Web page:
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GLG Japan’s Atherton awaits return to value

Why GLG Japan CoreAlpha’s Jeffery Atherton is sticking by Sony despite weak recent performance.

GLG Japan’s Atherton awaits return to value

The second quarter has been tough going for the GLG Japan Core Alpha fund as its large overweight to electronics firms, and largest holding Sony in particular, hurt performance.

After a strong first quarter for the market and the fund, the second quarter has shown a complete reversal, with the Topix index down 9.7% and the fund’s value investment style, with a focus on large firms, continuing to be out of favour. The long-term performance, however, remains strong meaning it remains a key pick in Citywire Selection.

Consumer electronics prove a drag

Fund manager Jeffrey Atherton told investors: ‘Large-cap value was the worst part of the market in the second quarter, and our consumer electronic stocks didn’t help either.’

The fund has 51% in large company value stocks compared with the index’s 26%, and it is also underweight medium-sized and large growth stocks, which have both outperformed in the past few quarters. Small firms were the best overall performers, but this part of the market is usually avoided in the fund.

The value contrarian approach of the team means they are awaiting a mean reversion that would see value stocks back in vogue after being out of favour for three years.

‘This is unusual historically. The underperformance of value against growth is getting very extreme. Last time we had this kind of sustained underperformance of growth against value was at the top of the TMT bubble of 1999/2000,’ Atherton said. ‘When that bubble burst, value was a fantastic strategy to be in. We think we are in the same position now. The duration has now been around three years and it is long overdue to turn.’

Financials overweight remains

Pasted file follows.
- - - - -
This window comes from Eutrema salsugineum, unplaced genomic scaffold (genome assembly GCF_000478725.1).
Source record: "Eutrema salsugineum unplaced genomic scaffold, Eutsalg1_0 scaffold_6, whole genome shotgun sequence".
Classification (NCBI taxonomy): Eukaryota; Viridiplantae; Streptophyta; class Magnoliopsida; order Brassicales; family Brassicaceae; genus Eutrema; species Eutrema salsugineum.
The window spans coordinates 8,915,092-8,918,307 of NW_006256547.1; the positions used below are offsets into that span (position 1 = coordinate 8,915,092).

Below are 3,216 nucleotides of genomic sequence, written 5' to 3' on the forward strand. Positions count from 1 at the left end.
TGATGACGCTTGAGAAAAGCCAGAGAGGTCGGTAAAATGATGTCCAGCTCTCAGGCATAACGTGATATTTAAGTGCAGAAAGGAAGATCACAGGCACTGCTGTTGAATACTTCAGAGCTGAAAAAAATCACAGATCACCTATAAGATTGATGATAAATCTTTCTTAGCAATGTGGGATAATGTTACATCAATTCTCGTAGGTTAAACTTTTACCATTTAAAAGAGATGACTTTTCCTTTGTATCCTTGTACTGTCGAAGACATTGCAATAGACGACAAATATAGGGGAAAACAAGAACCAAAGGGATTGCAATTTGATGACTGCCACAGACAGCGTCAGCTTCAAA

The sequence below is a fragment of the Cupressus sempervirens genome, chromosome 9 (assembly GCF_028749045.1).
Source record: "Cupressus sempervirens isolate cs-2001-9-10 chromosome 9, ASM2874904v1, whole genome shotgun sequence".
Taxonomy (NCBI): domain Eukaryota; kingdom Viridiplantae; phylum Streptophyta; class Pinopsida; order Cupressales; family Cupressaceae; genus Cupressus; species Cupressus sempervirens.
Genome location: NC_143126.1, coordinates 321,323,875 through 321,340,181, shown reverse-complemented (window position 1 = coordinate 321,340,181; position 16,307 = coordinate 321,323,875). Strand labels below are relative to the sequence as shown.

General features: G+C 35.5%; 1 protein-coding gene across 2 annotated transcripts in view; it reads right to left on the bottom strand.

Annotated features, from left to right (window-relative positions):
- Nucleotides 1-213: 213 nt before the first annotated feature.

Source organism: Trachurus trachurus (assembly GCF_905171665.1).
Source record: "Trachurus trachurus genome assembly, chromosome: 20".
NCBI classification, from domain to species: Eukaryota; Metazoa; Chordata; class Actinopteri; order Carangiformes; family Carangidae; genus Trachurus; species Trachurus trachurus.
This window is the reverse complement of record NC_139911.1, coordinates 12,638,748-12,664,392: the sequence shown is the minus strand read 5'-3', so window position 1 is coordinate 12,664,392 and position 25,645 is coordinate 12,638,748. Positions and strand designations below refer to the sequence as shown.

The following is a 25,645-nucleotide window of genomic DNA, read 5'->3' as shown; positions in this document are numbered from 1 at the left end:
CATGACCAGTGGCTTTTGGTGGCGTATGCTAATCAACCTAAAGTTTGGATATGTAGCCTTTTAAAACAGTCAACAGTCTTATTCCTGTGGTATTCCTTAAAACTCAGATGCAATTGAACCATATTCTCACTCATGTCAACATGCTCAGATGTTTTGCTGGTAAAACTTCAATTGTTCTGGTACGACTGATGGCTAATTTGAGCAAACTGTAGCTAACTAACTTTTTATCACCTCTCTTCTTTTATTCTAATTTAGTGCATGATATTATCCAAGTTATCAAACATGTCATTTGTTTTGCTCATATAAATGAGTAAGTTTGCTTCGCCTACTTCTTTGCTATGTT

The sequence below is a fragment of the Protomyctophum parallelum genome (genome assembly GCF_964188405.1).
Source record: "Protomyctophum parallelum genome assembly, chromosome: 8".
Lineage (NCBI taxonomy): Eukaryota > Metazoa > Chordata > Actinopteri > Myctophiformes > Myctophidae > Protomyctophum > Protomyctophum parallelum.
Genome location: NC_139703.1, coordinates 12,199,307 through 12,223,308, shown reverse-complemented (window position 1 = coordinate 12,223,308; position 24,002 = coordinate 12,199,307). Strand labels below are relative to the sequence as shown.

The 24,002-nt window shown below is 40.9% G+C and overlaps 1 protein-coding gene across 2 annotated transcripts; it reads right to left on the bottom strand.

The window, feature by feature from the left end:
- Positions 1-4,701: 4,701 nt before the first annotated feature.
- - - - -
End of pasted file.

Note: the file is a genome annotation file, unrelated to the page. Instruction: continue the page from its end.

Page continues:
The fund continues to be overweight financials and it is focused on the 'core 30': the largest 30 corporates in Japan. Some 51% of the fund is held  in its top-10 stocks.

The portfolio has key positions in Japan’s biggest three banks, Mitsubishi UFJ Financial, Sumitomo Mitsui Financial and Mizuho Financial. Banks make up almost 20% of the fund compared with just 9.8% of the Topix index.

‘Financials have been very strong and this is the first time in a difficult market that the banks have actually outperformed. They are well capitalised and on relatively low valuations. They are continuing to win, and it has started to happen without the help of rising interest rates,' Atherton said.

‘They have no direct exposure to Europe and what has been happening is that as European banks have continued to deleverage, Japanese banks have been able to buy some good quality assets.'

Electronics yet to outperform

Electric appliances are now the fund’s biggest overweight at 23.2% of the fund compared to 12.9% of the index, with Sony the fund’s largest position at 6.9% and Panasonic and Ricoh fourth and fifth largest positions respectively at 5.2% and 4.8%. The weighting has also been increased over the past quarter, although it has acted as a drag on recent performance.

While Ricoh has started to turn positively for the fund, and Panasonic has been improving, Sony has continued to fall in recent weeks.

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